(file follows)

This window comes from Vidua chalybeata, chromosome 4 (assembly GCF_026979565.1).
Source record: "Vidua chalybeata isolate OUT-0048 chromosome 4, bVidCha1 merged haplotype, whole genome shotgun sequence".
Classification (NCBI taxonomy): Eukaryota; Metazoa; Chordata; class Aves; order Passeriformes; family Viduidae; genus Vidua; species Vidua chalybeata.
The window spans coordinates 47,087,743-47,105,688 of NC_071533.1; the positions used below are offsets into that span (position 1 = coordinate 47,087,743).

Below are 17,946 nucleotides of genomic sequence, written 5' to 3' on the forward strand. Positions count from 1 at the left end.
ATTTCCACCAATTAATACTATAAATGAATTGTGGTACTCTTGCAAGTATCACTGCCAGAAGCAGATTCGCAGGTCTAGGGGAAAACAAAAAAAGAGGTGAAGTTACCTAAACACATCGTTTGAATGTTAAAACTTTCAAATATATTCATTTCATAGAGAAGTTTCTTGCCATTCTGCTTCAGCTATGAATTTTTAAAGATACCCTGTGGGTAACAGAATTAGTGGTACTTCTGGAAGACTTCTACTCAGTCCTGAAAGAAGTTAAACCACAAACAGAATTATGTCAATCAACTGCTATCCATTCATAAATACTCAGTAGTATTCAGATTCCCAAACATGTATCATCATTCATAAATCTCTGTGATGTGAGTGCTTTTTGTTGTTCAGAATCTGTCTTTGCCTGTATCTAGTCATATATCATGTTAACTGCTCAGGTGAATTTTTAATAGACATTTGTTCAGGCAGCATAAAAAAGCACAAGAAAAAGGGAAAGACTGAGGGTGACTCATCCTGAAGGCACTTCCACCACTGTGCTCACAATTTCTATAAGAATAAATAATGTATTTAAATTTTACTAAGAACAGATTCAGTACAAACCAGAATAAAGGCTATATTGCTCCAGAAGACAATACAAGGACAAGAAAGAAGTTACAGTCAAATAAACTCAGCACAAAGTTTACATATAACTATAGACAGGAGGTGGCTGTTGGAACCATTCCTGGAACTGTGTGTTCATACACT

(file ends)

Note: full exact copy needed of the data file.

This window comes from Vidua chalybeata, chromosome 4 (assembly GCF_026979565.1).
Source record: "Vidua chalybeata isolate OUT-0048 chromosome 4, bVidCha1 merged haplotype, whole genome shotgun sequence".
Classification (NCBI taxonomy): Eukaryota; Metazoa; Chordata; class Aves; order Passeriformes; family Viduidae; genus Vidua; species Vidua chalybeata.
The window spans coordinates 47,087,743-47,105,688 of NC_071533.1; the positions used below are offsets into that span (position 1 = coordinate 47,087,743).

Below are 17,946 nucleotides of genomic sequence, written 5' to 3' on the forward strand. Positions count from 1 at the left end.
ATTTCCACCAATTAATACTATAAATGAATTGTGGTACTCTTGCAAGTATCACTGCCAGAAGCAGATTCGCAGGTCTAGGGGAAAACAAAAAAAGAGGTGAAGTTACCTAAACACATCGTTTGAATGTTAAAACTTTCAAATATATTCATTTCATAGAGAAGTTTCTTGCCATTCTGCTTCAGCTATGAATTTTTAAAGATACCCTGTGGGTAACAGAATTAGTGGTACTTCTGGAAGACTTCTACTCAGTCCTGAAAGAAGTTAAACCACAAACAGAATTATGTCAATCAACTGCTATCCATTCATAAATACTCAGTAGTATTCAGATTCCCAAACATGTATCATCATTCATAAATCTCTGTGATGTGAGTGCTTTTTGTTGTTCAGAATCTGTCTTTGCCTGTATCTAGTCATATATCATGTTAACTGCTCAGGTGAATTTTTAATAGACATTTGTTCAGGCAGCATAAAAAAGCACAAGAAAAAGGGAAAGACTGAGGGTGACTCATCCTGAAGGCACTTCCACCACTGTGCTCACAATTTCTATAAGAATAAATAATGTATTTAAATTTTACTAAGAACAGATTCAGTACAAACCAGAATAAAGGCTATATTGCTCCAGAAGACAATACAAGGACAAGAAAGAAGTTACAGTCAAATAAACTCAGCACAAAGTTTACATATAACTATAGACAGGAGGTGGCTGTTGGAACCATTCCTGGAACTGTGTGTTCATACACT